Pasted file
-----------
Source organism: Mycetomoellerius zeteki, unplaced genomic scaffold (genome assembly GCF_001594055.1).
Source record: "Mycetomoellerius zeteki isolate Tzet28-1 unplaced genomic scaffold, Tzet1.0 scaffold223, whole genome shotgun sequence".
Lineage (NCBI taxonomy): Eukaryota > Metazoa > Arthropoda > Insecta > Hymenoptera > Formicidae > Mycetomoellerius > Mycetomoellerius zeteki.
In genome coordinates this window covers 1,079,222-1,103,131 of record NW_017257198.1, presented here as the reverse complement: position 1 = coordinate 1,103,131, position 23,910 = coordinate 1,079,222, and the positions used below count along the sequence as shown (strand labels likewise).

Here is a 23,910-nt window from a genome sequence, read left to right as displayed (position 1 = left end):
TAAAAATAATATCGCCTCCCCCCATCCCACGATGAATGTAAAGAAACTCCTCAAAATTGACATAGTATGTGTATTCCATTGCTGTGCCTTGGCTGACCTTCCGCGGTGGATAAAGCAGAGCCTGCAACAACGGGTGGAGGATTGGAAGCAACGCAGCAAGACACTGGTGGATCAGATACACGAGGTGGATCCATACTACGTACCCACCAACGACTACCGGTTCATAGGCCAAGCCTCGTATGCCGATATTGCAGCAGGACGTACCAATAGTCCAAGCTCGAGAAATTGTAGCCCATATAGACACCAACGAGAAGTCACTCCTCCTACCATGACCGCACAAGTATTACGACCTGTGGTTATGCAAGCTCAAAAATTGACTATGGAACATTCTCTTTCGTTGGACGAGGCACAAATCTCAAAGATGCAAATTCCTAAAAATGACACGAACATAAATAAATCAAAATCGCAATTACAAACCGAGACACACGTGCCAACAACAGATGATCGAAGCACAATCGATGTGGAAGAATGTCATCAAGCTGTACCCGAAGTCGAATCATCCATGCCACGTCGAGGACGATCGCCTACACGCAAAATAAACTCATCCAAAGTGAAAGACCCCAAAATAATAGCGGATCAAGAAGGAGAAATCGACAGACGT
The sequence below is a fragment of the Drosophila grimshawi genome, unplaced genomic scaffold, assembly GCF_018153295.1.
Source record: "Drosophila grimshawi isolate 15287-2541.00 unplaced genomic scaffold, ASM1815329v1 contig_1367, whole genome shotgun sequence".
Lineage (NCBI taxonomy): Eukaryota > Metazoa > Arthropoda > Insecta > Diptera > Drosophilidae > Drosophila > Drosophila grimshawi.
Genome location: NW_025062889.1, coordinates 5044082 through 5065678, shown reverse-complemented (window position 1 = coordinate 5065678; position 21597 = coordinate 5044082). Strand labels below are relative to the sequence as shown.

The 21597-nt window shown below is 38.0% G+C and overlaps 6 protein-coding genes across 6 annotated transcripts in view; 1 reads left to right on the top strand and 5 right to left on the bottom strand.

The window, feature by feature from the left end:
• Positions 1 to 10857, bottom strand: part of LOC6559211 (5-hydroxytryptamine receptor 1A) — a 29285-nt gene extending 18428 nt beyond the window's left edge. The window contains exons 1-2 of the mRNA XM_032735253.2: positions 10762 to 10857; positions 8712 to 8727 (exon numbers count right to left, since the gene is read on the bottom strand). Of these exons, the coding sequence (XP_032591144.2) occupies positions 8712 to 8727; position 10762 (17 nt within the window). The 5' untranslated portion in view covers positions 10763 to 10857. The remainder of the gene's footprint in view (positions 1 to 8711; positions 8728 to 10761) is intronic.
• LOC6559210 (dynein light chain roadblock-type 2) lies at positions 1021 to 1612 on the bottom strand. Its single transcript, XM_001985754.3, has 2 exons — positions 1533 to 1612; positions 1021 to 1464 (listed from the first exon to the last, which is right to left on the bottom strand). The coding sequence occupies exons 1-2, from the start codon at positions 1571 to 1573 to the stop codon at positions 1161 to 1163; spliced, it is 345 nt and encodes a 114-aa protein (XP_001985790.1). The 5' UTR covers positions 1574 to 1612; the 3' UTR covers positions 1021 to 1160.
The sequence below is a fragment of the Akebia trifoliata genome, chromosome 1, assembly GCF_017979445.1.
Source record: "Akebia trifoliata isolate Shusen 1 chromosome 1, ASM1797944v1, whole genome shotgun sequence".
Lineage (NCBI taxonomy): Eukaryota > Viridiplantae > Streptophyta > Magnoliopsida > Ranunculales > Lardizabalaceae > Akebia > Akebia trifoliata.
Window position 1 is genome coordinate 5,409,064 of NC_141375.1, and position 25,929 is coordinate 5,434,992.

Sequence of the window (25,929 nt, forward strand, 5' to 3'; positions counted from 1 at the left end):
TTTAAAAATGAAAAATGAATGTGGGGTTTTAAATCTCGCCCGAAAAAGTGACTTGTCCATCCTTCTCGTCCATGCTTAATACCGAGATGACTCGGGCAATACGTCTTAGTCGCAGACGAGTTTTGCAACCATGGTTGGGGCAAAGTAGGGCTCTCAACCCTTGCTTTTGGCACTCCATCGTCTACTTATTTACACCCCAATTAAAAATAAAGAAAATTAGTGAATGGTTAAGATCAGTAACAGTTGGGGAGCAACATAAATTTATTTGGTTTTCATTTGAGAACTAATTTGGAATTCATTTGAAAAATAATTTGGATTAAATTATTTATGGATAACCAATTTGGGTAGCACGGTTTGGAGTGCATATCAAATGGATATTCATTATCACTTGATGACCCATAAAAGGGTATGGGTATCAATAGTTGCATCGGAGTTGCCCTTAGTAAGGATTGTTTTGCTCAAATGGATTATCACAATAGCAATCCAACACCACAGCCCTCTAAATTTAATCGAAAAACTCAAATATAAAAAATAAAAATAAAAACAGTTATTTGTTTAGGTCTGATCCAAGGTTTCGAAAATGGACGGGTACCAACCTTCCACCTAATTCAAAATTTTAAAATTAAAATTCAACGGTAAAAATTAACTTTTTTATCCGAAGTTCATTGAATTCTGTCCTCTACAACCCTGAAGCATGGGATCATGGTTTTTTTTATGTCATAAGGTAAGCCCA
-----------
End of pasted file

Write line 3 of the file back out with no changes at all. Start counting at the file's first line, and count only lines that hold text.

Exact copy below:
Lineage (NCBI taxonomy): Eukaryota > Metazoa > Arthropoda > Insecta > Hymenoptera > Formicidae > Mycetomoellerius > Mycetomoellerius zeteki.